Mitochondrial fatty acid (FA) oxidation deficiencies represent a genetically heterogeneous group of diseases in humans caused by defects in mitochondrial FA beta-oxidation (mFAO). A general characteristic of all mFAO disorders is hypoketotic hypoglycemia resulting from the enhanced reliance on glucose oxidation and the inability to synthesize ketone bodies from FAs. Patients with a defect in the oxidation of long-chain FAs are at risk to develop cardiac and skeletal muscle abnormalities including cardiomyopathy and arrhythmias, which may progress into early death, as well as rhabdomyolysis and exercise intolerance. The diagnosis of mFAO-deficient patients has greatly been helped by revolutionary developments in the field of tandem mass spectrometry (MS) for the analysis of acylcarnitines in blood and/or urine of candidate patients. Indeed, acylcarnitines have turned out to be excellent biomarkers; not only do they provide information whether a certain patient is affected by a mFAO deficiency, but the acylcarnitine profile itself usually immediately points to which enzyme is likely deficient. Another important aspect of acylcarnitine analysis by tandem MS is that this technique allows high-throughput analysis, which explains why screening for mFAO deficiencies has now been introduced in many newborn screening programs worldwide. In this review, we will describe the current state of knowledge about mFAO deficiencies, with particular emphasis on recent developments in the area of pathophysiology and treatment.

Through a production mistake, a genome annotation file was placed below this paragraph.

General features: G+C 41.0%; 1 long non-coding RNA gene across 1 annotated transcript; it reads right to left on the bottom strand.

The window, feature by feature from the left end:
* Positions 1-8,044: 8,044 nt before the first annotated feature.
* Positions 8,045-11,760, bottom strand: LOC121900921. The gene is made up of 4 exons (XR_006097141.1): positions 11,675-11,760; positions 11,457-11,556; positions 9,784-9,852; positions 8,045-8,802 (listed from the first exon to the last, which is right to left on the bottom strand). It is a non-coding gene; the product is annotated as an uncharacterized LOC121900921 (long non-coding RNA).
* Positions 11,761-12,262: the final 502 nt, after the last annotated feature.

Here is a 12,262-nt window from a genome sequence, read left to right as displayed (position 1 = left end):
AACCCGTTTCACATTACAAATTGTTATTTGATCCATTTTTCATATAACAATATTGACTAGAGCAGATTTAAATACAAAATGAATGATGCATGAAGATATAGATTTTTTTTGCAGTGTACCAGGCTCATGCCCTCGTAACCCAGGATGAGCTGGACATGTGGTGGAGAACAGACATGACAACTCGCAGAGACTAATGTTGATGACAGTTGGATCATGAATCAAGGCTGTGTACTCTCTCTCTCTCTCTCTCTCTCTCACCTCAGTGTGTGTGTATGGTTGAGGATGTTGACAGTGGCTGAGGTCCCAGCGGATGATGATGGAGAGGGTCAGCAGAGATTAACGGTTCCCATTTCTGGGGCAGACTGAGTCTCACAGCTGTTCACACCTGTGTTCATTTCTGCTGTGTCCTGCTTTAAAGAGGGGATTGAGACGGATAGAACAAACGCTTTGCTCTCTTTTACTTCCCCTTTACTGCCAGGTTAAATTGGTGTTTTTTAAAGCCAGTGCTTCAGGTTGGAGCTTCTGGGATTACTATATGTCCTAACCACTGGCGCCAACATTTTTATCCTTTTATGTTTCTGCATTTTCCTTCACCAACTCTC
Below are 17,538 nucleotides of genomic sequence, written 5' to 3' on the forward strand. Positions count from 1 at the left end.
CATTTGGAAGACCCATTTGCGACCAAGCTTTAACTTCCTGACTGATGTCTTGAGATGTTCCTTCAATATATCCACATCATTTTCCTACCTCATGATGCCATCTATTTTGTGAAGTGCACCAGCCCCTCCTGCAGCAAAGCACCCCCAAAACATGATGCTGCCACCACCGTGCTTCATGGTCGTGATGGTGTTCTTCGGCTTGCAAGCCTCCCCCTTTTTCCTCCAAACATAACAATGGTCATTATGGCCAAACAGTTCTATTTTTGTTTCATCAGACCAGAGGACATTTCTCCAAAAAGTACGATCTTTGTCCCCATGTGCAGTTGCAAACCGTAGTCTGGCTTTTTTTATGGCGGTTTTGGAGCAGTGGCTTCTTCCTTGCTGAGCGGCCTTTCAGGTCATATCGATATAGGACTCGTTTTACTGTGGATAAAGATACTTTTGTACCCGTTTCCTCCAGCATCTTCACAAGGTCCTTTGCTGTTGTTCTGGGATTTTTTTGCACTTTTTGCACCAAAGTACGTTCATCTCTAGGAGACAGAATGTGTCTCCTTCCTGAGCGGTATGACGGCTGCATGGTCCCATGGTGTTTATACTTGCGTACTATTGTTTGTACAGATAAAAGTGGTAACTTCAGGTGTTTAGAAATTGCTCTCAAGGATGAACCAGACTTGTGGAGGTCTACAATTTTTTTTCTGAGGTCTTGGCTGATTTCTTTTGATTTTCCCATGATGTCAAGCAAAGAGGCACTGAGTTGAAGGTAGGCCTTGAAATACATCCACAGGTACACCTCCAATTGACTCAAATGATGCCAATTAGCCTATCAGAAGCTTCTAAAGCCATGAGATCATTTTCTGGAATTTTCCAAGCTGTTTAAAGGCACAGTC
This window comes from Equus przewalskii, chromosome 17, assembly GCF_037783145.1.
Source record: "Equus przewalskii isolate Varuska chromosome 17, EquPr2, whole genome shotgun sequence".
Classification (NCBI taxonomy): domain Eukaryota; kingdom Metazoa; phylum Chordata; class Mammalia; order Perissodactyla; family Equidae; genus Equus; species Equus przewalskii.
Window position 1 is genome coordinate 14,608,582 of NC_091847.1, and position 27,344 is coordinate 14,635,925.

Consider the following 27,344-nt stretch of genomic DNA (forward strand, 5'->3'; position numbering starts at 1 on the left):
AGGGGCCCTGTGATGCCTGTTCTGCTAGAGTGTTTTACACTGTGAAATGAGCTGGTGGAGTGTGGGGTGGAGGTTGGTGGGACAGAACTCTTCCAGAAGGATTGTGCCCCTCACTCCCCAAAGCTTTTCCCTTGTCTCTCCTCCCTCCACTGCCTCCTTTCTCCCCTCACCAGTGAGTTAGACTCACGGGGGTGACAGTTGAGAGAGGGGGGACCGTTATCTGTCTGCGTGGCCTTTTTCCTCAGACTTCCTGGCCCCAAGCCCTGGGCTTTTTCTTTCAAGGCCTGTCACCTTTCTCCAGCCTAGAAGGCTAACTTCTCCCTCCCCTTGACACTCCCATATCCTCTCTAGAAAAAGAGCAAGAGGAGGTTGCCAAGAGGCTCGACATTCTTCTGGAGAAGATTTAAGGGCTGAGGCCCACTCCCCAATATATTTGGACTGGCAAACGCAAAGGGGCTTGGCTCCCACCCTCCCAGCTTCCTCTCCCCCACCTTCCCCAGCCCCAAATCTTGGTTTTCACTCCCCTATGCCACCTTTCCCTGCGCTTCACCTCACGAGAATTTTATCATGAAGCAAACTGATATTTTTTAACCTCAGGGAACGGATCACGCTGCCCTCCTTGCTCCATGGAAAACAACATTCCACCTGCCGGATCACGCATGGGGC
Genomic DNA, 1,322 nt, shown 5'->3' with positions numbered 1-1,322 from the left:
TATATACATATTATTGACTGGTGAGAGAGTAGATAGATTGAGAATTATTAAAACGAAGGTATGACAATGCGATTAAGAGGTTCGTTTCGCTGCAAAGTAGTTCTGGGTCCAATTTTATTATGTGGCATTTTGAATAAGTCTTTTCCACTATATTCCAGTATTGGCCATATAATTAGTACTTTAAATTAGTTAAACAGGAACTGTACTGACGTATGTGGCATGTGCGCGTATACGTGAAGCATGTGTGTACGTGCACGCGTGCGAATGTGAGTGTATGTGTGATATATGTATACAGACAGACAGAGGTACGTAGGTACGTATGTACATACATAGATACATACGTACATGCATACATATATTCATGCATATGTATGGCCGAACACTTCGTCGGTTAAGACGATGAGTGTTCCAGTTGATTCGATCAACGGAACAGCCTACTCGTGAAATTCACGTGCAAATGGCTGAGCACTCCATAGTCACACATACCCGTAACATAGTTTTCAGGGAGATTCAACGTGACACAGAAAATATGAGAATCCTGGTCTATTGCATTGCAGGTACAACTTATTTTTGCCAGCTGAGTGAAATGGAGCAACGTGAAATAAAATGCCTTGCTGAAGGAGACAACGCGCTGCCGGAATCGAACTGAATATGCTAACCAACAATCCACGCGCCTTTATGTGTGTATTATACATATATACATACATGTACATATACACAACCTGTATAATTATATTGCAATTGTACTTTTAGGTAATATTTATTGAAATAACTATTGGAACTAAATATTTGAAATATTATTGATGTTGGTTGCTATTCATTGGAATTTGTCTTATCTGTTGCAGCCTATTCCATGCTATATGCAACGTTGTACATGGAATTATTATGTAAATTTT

Keywords: Acylcarnitines; Cardiomyocytes; Fatty acid oxidation; Fatty acid oxidation disorders; Inborn errors of metabolism; Mitochondria.
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